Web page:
In a nutshell, no Church – no hierarchy, no natural order. Sure, the libertarian values of Europeans as developed by the Romanised, Germanised Church sought to strike a balance between the power of the proud paterfamilias of the Northern tribesman and the sovereign. The common conscience could not allow a father the right to brutalise his wife, children and slaves; their defence by the king was only an obligation and afforded him no superior rights, as ensured by the Church. But, as Kuehnelt-Leddihn demonstrated in his great works, especially Liberty or Equality, equity and equality are not synonymous – this sort of legal liberalism was in no way egalitarian, democratic or leftist.
On the contrary, the political aim of the Church was the natural order, as opposed to the artificial equality of tyrannical democracy or the artificial inequality of tyrannical oligarchies (the broad-brush typically used to depict all of medieval history). On the subject of political power, Pope Benedict XVI asserted that the Church ‘forms the only definitive protection against the power of the collective and at the same time implies the complete abolition of any idea of exclusiveness in humanity as a whole.’ No strong Church – no strong platform to reform liberalism.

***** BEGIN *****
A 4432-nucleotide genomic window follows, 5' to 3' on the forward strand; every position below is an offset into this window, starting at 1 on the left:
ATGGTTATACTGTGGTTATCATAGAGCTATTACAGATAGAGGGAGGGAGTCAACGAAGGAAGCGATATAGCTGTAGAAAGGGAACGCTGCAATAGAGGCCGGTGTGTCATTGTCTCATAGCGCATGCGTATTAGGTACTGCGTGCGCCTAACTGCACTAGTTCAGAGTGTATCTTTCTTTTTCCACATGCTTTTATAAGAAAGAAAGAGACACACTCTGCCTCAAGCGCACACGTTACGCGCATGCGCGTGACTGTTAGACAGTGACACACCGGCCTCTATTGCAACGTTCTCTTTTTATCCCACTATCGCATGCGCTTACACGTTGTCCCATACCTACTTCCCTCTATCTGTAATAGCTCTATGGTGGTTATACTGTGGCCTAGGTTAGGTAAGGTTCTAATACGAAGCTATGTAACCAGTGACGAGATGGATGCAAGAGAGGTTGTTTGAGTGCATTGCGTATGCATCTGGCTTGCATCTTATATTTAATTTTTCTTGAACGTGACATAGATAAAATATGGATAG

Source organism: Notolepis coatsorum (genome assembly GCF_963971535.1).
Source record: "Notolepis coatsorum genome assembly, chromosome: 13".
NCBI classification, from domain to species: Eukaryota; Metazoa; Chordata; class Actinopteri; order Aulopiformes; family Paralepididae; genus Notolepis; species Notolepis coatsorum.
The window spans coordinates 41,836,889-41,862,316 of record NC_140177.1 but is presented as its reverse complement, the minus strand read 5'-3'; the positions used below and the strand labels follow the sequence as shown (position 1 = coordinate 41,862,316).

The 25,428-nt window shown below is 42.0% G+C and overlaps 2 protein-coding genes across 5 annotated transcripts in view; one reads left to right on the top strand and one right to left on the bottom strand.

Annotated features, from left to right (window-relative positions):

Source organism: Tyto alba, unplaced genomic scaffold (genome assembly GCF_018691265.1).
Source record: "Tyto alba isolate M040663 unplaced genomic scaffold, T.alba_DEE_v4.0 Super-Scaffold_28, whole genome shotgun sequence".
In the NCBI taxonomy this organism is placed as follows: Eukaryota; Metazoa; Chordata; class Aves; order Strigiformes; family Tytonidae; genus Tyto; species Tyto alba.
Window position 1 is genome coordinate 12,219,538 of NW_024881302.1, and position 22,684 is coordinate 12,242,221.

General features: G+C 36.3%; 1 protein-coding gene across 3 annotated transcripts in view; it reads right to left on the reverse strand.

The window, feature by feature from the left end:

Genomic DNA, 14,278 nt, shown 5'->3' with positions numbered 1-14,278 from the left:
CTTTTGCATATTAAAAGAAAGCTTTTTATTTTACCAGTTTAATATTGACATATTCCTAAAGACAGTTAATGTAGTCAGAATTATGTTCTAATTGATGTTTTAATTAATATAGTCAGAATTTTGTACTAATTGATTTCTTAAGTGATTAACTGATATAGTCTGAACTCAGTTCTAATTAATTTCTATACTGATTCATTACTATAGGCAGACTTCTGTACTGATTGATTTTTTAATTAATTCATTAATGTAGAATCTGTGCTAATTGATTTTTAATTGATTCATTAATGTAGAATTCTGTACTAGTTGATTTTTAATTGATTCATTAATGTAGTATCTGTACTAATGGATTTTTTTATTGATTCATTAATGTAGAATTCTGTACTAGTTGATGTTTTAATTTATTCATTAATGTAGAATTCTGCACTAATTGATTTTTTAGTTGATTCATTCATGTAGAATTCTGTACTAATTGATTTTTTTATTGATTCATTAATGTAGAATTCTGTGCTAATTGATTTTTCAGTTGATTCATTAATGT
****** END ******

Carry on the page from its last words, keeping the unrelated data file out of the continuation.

Furthermore, the Church satisfies our inherent sense of transcendence, something liberalism can never do. We cannot think in terms of ‘if’ our people need religion; religion is a social necessity. Indeed, in Maslow’s hierarchy of needs, self-transcendence is that highest of attainments which our species yearns for. This makes the Church our silver bullet against liberalism.
In its current form, soulless and without our noblest of human needs being met, liberalism has caused the West to lose its culture and its common conscience toward one’s folk or even immediate family. Today, the ideal man is a mere economic unit with increasingly bizarre and degenerate peripheral quirks invented to pathetically garner some semblance of an identity. The ideal man of the Church is the knight or warrior-king who was a gentleman towards his people – all of his people – but ready to protect them from outside threats.
But isn’t Christianity too weak to handle the threats the West faces today, within and without?
To begin, I’m just going to dismiss all contradictory arguments made by Pagans, such as that Christianity was both really mean in taking power over Europe but is also too pacifist to defend Europe; or that Christianity is an effeminate slave ethic, for there’s nothing more masculine than taking care of your people and treating them like family. These arguments are not intellectually consistent.
Of course, the pros and cons of the Church’s influence in Western development must be weighed. For instance, without the Church, a unified Europe with a transcendent, long-term vision to harness the Faustian spirit is unthinkable – this is best illustrated by the heaven-conquering gothic cathedrals which dominated the continent. But, whilst Belloc could quite rightly say that ‘Europe is the faith, and the faith is Europe’, the same universalist spirit which united Europe comes from a Church which does not distinguish herself as an exclusively European religion. The chief complaint is that the Church was never designed to focus on such natural identitarian instincts, as did Paganism.